Carroll EL, Manktelow AE, Outtrim JG, Chatfield D, Forsyth F, Hutchinson PJA, Tenovuo O, Posti JP, Wilson L, Sahakian BJ, Menon DK & Newcombe VFJ (2020) Influence of Concomitant Extracranial Injury on Functional and Cognitive Recovery From Mild Versus Moderate to Severe Traumatic Brain Injury. Journal of Head Trauma Rehabilitation, 35 (6), pp. E513-E523. https://doi.org/10.1097/htr.0000000000000575
To determine the effect of extracranial injury (ECI) on 6-month outcome in patients with mild traumatic brain injury (TBI) versus moderate-to-severe TBI.
Patients with TBI (n = 135) or isolated orthopedic injury (n = 25) admitted to a UK major trauma center and healthy volunteers (n = 99).
Case-control observational study.
Primary outcomes: (a) Glasgow Outcome Scale Extended (GOSE), (b) depression, (c) quality of life (QOL), and (d) cognitive impairment including verbal fluency, episodic memory, short-term recognition memory, working memory, sustained attention, and attentional flexibility.
Outcome was influenced by both TBI severity and concomitant ECI. The influence of ECI was restricted to mild TBI; GOSE, QOL, and depression outcomes were significantly poorer following moderate-to-severe TBI than after isolated mild TBI (but not relative to mild TBI plus ECI). Cognitive impairment was driven solely by TBI severity. General health, bodily pain, semantic verbal fluency, spatial recognition memory, working memory span, and attentional flexibility were unaffected by TBI severity and additional ECI.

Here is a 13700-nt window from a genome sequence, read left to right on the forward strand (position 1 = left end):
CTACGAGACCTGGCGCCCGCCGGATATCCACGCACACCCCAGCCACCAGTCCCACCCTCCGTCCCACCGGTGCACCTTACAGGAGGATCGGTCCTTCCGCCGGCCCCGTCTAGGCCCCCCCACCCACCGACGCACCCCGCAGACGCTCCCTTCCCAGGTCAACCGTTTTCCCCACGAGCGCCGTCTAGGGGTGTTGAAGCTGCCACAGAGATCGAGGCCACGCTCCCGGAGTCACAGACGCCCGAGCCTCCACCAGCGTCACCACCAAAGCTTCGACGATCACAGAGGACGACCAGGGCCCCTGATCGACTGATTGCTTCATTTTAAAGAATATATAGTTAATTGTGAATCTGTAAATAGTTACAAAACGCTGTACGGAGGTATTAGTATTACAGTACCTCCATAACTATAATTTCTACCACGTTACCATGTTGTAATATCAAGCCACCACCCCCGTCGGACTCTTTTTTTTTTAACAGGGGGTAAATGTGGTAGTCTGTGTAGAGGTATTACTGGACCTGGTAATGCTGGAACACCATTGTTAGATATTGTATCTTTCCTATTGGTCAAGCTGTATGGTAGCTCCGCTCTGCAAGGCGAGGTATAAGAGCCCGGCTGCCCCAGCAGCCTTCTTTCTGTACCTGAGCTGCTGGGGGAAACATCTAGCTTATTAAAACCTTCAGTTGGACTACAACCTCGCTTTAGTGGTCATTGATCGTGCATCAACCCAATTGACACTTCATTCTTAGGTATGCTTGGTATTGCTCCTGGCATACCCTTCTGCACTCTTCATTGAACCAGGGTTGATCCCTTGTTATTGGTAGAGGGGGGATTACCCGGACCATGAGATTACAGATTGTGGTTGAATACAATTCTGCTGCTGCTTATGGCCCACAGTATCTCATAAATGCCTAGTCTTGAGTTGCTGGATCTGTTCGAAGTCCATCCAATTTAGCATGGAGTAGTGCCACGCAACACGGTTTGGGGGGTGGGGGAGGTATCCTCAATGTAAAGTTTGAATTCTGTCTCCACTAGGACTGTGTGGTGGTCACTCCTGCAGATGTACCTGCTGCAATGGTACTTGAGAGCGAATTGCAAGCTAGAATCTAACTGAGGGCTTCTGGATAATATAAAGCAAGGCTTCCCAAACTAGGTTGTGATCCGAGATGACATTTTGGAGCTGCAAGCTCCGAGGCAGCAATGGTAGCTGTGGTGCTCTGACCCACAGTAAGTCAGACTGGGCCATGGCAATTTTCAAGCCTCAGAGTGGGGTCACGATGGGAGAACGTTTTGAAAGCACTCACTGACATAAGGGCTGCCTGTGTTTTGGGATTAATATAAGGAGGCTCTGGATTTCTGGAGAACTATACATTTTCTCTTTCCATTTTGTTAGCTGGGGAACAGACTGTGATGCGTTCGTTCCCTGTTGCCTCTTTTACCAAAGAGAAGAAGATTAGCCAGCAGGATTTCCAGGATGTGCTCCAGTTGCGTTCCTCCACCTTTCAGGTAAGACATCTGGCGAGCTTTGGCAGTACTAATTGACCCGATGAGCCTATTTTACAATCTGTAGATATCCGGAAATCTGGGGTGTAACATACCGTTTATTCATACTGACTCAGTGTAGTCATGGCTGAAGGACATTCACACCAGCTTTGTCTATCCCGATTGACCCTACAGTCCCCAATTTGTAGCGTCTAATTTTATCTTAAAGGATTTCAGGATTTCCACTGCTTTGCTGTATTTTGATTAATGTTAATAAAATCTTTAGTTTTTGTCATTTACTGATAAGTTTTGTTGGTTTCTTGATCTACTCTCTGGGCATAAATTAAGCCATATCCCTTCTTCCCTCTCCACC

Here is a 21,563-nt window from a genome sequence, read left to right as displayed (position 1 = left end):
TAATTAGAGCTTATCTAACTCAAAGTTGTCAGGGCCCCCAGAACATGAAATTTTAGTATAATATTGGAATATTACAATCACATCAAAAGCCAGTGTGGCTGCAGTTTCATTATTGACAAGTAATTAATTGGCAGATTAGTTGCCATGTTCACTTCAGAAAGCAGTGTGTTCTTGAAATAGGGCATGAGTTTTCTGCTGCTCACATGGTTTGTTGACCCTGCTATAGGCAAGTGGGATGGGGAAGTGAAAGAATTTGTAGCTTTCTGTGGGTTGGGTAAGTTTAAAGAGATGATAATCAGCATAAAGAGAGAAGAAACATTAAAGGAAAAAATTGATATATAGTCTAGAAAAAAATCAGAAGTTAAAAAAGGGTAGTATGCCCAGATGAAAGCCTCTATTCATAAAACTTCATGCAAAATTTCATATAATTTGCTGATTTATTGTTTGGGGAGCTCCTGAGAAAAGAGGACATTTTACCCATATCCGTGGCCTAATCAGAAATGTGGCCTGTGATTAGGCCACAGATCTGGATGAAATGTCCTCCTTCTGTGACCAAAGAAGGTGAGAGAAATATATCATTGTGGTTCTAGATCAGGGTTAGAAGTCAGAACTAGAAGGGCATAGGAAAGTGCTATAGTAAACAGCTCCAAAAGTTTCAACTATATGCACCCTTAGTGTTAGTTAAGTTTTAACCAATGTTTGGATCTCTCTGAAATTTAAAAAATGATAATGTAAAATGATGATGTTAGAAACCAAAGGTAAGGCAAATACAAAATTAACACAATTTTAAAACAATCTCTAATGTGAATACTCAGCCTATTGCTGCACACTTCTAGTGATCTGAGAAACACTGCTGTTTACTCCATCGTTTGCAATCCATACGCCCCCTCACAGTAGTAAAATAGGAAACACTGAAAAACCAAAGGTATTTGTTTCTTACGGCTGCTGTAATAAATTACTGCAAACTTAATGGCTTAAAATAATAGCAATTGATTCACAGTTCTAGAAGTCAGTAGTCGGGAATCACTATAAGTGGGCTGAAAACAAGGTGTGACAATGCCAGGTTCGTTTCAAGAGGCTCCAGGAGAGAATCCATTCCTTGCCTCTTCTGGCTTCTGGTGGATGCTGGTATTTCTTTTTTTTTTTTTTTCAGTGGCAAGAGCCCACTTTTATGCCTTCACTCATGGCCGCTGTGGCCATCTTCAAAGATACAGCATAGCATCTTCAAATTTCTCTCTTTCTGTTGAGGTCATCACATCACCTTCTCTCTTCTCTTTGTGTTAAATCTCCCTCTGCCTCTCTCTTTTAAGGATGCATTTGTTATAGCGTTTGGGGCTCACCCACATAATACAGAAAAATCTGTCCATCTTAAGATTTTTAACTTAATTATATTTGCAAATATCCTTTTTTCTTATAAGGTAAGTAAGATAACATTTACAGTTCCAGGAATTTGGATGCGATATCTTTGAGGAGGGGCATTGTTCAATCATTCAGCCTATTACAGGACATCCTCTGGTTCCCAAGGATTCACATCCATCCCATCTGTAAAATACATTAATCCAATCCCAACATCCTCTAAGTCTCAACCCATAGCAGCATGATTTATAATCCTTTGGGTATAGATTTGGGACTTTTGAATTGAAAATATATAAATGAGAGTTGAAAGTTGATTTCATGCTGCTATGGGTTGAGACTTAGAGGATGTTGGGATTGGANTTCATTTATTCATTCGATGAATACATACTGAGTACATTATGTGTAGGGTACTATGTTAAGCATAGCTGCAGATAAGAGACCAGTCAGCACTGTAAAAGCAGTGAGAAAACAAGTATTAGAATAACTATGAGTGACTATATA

The presence of concomitant ECI ought to be considered alongside brain injury severity when characterizing the functional and neurocognitive effects of TBI, with each presenting challenges to recovery.
Journal of Head Trauma Rehabilitation: Volume 35, Issue 6